21            totalIncrease += limitHeight - grid[rowIndex][colIndex];
22        }
23    }
24
25    // Return the total increase in height.
26    return totalIncrease;
27}
28
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Time and Space Complexity

Time Complexity

The time complexity of the code can be broken down into two parts:

  1. Calculating the maximum value for each row and column:

    • We iterate through each row with max(row) which takes O(N) time for each row, where N is the number of columns. This is done for each of the M rows, resulting in O(M*N) time.
    • Similarly, zipping (zip(*grid)) the columns takes O(M*N) because it iterates through all elements, and computing max for each column is O(M), which is also done for N columns. This does not increase the total time complexity, so it remains O(M*N).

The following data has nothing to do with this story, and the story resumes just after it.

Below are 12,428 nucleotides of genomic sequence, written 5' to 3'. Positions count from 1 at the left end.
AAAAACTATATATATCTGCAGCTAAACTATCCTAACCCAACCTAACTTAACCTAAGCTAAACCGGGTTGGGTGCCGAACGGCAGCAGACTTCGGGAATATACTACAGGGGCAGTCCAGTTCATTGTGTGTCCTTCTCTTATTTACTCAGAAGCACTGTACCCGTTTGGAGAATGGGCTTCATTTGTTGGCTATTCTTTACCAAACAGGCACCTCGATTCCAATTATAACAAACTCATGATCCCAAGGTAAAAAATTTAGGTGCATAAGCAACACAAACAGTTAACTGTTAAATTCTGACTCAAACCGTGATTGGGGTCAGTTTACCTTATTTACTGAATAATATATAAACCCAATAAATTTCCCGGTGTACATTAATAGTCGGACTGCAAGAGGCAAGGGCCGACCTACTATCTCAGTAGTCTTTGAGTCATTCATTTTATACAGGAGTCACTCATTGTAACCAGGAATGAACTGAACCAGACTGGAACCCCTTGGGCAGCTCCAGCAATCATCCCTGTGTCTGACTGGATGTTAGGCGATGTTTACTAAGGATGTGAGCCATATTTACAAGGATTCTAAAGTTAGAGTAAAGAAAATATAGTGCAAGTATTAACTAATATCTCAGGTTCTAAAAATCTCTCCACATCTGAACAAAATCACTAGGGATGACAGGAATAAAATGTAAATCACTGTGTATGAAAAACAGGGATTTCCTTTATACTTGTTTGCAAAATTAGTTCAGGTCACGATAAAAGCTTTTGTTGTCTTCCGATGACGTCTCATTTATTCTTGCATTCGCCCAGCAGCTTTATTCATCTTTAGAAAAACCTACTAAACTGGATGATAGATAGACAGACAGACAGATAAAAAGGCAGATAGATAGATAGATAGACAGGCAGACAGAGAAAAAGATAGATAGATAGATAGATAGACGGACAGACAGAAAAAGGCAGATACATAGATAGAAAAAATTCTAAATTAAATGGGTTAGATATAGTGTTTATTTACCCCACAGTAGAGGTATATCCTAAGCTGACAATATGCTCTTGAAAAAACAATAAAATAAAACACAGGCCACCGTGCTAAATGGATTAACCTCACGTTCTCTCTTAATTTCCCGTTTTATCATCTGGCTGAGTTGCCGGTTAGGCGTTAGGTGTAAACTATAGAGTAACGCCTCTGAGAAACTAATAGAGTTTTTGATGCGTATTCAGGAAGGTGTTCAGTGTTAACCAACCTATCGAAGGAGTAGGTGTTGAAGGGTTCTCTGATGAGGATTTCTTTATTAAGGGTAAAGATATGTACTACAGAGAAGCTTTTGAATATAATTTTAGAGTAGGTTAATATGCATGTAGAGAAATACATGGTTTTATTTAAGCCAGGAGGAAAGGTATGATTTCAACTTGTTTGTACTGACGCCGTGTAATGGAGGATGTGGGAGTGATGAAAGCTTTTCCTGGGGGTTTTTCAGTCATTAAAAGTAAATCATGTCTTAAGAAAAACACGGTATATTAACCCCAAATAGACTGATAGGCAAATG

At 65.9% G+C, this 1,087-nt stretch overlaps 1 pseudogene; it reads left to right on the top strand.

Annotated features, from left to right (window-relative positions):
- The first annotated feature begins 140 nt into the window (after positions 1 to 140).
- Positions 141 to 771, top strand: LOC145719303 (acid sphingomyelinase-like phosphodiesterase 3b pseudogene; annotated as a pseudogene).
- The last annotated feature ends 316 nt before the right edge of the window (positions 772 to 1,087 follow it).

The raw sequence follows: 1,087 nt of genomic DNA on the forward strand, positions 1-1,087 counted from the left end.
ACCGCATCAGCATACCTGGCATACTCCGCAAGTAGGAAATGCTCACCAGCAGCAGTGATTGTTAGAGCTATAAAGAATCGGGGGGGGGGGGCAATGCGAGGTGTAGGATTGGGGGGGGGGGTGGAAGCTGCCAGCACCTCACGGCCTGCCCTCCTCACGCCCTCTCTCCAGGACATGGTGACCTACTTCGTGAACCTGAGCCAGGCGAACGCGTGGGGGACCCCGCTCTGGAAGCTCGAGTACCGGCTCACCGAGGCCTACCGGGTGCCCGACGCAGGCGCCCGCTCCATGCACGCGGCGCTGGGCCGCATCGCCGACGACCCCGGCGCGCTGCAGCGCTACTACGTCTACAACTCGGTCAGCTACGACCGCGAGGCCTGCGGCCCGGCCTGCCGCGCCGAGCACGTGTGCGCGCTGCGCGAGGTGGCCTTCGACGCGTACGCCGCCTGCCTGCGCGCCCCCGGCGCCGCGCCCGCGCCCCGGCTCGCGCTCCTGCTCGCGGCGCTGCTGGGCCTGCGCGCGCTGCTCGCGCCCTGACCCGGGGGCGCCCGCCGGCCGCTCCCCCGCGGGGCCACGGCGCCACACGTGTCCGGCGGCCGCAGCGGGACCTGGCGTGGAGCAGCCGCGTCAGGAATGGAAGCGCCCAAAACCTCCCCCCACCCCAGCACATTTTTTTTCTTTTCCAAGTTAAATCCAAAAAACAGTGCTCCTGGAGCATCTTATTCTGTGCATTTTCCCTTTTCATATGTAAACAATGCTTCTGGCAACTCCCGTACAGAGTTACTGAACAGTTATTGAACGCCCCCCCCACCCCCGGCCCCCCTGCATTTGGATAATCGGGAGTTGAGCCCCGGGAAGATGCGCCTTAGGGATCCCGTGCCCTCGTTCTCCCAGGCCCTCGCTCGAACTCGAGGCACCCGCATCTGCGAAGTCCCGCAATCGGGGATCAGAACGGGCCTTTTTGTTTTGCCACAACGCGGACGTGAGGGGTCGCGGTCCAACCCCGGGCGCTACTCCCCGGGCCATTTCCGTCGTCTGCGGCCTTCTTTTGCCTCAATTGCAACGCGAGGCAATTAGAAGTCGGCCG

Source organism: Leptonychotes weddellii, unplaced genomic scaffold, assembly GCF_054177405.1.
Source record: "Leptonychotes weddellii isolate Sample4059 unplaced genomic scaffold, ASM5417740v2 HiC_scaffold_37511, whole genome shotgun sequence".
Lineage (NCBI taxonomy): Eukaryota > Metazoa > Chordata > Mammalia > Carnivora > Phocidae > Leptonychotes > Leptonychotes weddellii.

2. Calculating the increment for each building (sum):

    • The double for loop iterates over all elements of the matrix, which is M*N operations. Within each operation, we perform a constant-time calculation (min(rmx[i], cmx[j]) - grid[i][j]). Hence, this part is also O(M*N).

Since both steps are O(M*N) and they are performed sequentially, the total time complexity of the function is O(M*N).

Space Complexity

The space complexity is determined by the additional space used besides the input grid:

  1. The space to store maximums of rows (rmx) is O(M).
  2. The space for maximums of columns (cmx) is O(N).

Here, M is the number of rows and N is the number of columns in the grid. Thus, the total additional space used is O(M + N).

Therefore, the overall space complexity is O(M + N).